As the book progresses, the reader sees how Julian achieves and fails to achieve his ambitions. I think what made him maddening to me as a character is that he is basically a prick. He does stuff, like seduce the wife of his employer, not because he loves her but because HE CAN.  Who doesn’t know people like that today?  So I think my real “complaint” is that the book is too well written really. This is a realist novel which feels very modern; fashion and politics have changed some in the almost 200 years since the book was written, human nature has not.

Sunday, March 5, 2017


A delicious sensation of comfort lapped around her, enfolding her as softly as did the immense bed. The sheets were of linen so fine that they felt like silk and they were also scented not with lavender but with rose petals and verbena”. 
That is a description of Miranda’s first night at Dragonwyck, but it also made me think of the satisfaction one gets from reading a good gothic romance:  comforting yet indulgent.  Miranda is a young woman living in 1844 rural Connecticut who dreams of a sweeping romance that she secretly reads about in novels. In her heart, she feels she is destined to more than the hard life of a farmer’s wife. When her distant relation, Nicholas Van Ryn, invites her to his estate, Dragonwyck, located in the Hudson valley, Miranda senses this is the escape she has waiting for; the door to the life she deserves.
Since  Dragonwyck is a gothic romance in the tradition of Mary Stewart or Daphne Du Maurier, the reader soon discovers, as Miranda meets her cousin and sees the estate, that this will be no Cinderella story.  Nicholas is both charming and sinister and Miranda feels herself drawn to him, despite the fact that he is married and far, far above her station socially. 
In addition to being a traditional gothic novel, Dragonwyck is also a historical novel which highlights not only better known events such as the Mexican-American war, but also (to me at least) more obscure occurrences such as  the Astor Place Riots in New York City.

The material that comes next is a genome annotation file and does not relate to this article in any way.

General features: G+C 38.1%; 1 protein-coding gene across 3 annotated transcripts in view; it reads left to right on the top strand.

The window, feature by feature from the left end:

I learned in the afterword written appropriately by the doyenne of historical fiction, Philippa Gregory, that Dragonwyck, first published in 1944, was only Seton’s second novel, which I think shows a bit. It was a fun read and I was compelled to turn the pages. However occasionally I found the insertion of historical events and persons to be a little awkward and the plot could have used more polishing in places. I do think, however, that Seton excels in characterization. Miranda was believably naïve yet ambitious and Nicholas is completely mesmerizing and chilling with qualities that seemed almost vampiric at times.
I read this for the Romance Classic category in the 2017 Back to the ClassicsChallenge at the blog Books and Chocolate and I chose it because of Lark's intriguing review. I could have also put it in the Gothic Novel category but since straight up romance is not my favorite genre (and I have read all of Austen’s novels), I thought this would be a good compromise! The above picture is actually from the movie, which I have not seen. For me, casting Vincent Price as the handsome Nicholas Van Ryn doesn't work!

Sunday, February 26, 2017


My first completed read for the Back to the Classics Challenge 2017 hosted by Karen at the blog Books and Chocolate is for the category A Russian Classic. I read the very short (139 pages in the Signet paperback edition that I read) One Day in the Live of Ivan Denisovich by Alexander Solzhenitsyn.  I had read Solzhenitsyn’s The Cancer Ward many years ago and thought it was fantastic and One Day in the Live of Ivan Denisovich also did not disappoint.
Like the title indicates, this is the recitation of one man’s day, from when he wakes in the morning to the time he goes to sleep, as an inmate of a Soviet prison labor camp in Siberia under Stalin’s regime.  It is both horrific and absurd in its depiction of life in the gulag and the lengths that one must go to to survive.  From the moment he wakes, Ivan Denisovich Shukhov is calculating how to make the most of opportunities, from cadging tobacco off of better-off inmates, to rejoicing over an extra three ounces of bread at dinner.  Who’s the zek’s [prisoner] main enemy? Another zek. If only they weren’t at odds with one another – ah, what a difference, that’d make”.